Annual UW-Madison study shows how poverty fell in Wisconsin in 2015 as the economy improved

May 23rd 2017 | Deborah Johnson
Research, Social Sciences
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Researchers studying the economic and policy forces that affect Wisconsin poverty released their latest results, which show that Wisconsin gained 70,000 jobs, leading to a modest, but statistically significant reduction in poverty as measured by the Wisconsin Poverty Measure (WPM).

The WPM also counts benefits from the Supplemental Nutrition Assistance Program or SNAP (called FoodShare in Wisconsin) and refundable tax credits, as well as accounting for work expenses and health care costs.

The more comprehensive measure of resources and needs shows statewide poverty overall dropped from 10.8 percent in 2014 to 9.7 percent in 2015, marking the lowest rate recorded since the WPM was introduced nine years ago. The job gain occurred between January 2014 and November 2015.

In more good news, study researchers at the Institute for Research on Poverty (IRP) at the University of Wisconsin-Madison found the WPM child poverty rate also reached an all-time low, 10.0 percent, which is more than 5 percentage points below the official poverty measure's rate for Wisconsin children of 15.4 percent.

Researchers attribute these declines to improvements in earnings as most Wisconsin regional labor markets finally began recovering from the Great Recession. The economic effects of the recovery are reflected in the market income poverty measure, which counts only resources from private earnings and investment income. This poverty rate by itself fell by 1.5 percentage points from the previous year.

Other bright spots include a drop in elderly poverty from 8.3 percent to 7.8 percent, according to the WPM.

Meanwhile, safety net benefits, especially SNAP/FoodShare and refundable tax credits such as the Earned Income Tax Credit, played an important role in poverty reduction. However, national and state changes to SNAP reduced these positive effects in 2015 as compared to previous years. In addition, rising childcare costs and other work-related expenses also led to decreased resources for Wisconsin families with children.

Milwaukee County (16.3 percent WPM poverty rate) and La Crosse County (13.0 percent) were the only places with rates significantly higher than the state average of 9.7 percent. Meanwhile, six areas have rates that are significantly lower than the statewide rate, including the counties of Washington/Ozaukee (4.5 percent) and Waukesha (4.7 percent); and Outagamie (Appleton), Dodge and Jefferson, Sheboygan, and Brown counties (Green Bay), which were all at or below 7.1 percent.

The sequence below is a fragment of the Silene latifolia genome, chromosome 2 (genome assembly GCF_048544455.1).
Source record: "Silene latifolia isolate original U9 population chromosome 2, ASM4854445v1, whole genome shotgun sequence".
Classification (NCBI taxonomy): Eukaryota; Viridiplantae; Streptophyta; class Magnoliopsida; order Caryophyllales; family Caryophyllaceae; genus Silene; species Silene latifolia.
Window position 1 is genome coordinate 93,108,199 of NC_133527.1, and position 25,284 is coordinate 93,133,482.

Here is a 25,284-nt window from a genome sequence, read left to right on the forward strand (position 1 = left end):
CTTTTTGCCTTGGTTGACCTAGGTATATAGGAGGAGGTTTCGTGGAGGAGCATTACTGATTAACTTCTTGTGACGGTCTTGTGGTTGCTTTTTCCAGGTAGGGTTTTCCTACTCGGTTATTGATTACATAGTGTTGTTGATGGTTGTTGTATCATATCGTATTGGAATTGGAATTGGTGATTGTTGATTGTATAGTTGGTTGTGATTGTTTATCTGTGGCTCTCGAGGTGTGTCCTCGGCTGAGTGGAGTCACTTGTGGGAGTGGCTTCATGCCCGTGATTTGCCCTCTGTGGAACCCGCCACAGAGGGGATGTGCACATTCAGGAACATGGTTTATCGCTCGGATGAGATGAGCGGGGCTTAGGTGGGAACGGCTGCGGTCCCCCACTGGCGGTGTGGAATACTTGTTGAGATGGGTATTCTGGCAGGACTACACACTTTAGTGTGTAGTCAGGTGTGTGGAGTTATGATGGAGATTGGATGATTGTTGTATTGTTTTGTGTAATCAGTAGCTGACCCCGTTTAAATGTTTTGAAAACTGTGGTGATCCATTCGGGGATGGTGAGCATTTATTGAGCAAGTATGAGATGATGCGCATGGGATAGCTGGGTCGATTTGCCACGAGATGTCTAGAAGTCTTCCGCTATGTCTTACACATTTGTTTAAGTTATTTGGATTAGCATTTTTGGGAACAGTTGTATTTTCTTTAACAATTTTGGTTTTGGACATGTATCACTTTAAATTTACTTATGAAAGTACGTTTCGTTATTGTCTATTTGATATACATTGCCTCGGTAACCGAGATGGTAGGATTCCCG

Poverty rates in subcounty regions show variations that are more dramatic within counties than across the larger county and multicounty areas in the state, as depicted in the map. Within Milwaukee County, for example, overall poverty rates ranged from about 10.0 percent in southern and western subcounty areas to 37.0 percent in the central city of Milwaukee.

At the same time, counties to the north and west of Milwaukee had below average WPM rates. This pattern suggests a steady, but uneven recovery of jobs and incomes across regions within the state, and the continued serious high-poverty pocket in central Milwaukee, especially as compared to the region surrounding it.

The analysis that led to these results was developed by Timothy Smeeding, an economist at the University of Wisconsin-Madison La Follette School of Public Affairs, and Katherine Thornton, an Institute for Research on Poverty (IRP) programmer analyst, and outlined in their ninth annual Wisconsin Poverty Report. Support for the study from the Wisconsin Community Action Program Association (WISCAP) and IRP is gratefully acknowledged.

IRP Director Lawrence Berger notes, "I am pleased and proud that IRP researchers are serving the state in the spirit of the Wisconsin Idea by providing a more meaningful assessment of poverty in state and local areas than would otherwise be available from national statistics. The WPM reflects the Badger State's labor market and safety net, revealing programs and policies that make work worthwhile and protect our society's most vulnerable members."

Read the full report: Wisconsin Poverty Report 2017

Read the summary: Wisconsin Poverty Report 2017 Summary